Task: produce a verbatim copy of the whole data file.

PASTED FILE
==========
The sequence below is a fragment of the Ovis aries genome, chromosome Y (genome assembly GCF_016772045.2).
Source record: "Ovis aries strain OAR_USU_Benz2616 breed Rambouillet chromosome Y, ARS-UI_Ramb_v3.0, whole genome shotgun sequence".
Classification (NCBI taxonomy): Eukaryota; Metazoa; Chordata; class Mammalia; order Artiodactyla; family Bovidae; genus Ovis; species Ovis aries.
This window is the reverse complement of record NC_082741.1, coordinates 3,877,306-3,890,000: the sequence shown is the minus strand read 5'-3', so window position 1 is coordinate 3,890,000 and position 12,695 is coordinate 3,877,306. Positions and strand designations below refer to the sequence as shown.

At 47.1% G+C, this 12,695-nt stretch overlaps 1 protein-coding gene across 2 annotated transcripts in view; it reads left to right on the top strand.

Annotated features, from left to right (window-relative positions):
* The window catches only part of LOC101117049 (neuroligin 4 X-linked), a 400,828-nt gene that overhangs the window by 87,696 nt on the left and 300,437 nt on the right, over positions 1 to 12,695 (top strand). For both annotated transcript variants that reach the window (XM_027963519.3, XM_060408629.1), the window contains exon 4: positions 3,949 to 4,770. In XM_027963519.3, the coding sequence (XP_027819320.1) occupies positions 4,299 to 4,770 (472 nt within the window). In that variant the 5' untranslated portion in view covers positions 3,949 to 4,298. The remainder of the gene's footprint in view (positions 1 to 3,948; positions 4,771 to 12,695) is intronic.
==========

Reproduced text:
The sequence below is a fragment of the Ovis aries genome, chromosome Y (genome assembly GCF_016772045.2).
Source record: "Ovis aries strain OAR_USU_Benz2616 breed Rambouillet chromosome Y, ARS-UI_Ramb_v3.0, whole genome shotgun sequence".
Classification (NCBI taxonomy): Eukaryota; Metazoa; Chordata; class Mammalia; order Artiodactyla; family Bovidae; genus Ovis; species Ovis aries.
This window is the reverse complement of record NC_082741.1, coordinates 3,877,306-3,890,000: the sequence shown is the minus strand read 5'-3', so window position 1 is coordinate 3,890,000 and position 12,695 is coordinate 3,877,306. Positions and strand designations below refer to the sequence as shown.

At 47.1% G+C, this 12,695-nt stretch overlaps 1 protein-coding gene across 2 annotated transcripts in view; it reads left to right on the top strand.

Annotated features, from left to right (window-relative positions):
* The window catches only part of LOC101117049 (neuroligin 4 X-linked), a 400,828-nt gene that overhangs the window by 87,696 nt on the left and 300,437 nt on the right, over positions 1 to 12,695 (top strand). For both annotated transcript variants that reach the window (XM_027963519.3, XM_060408629.1), the window contains exon 4: positions 3,949 to 4,770. In XM_027963519.3, the coding sequence (XP_027819320.1) occupies positions 4,299 to 4,770 (472 nt within the window). In that variant the 5' untranslated portion in view covers positions 3,949 to 4,298. The remainder of the gene's footprint in view (positions 1 to 3,948; positions 4,771 to 12,695) is intronic.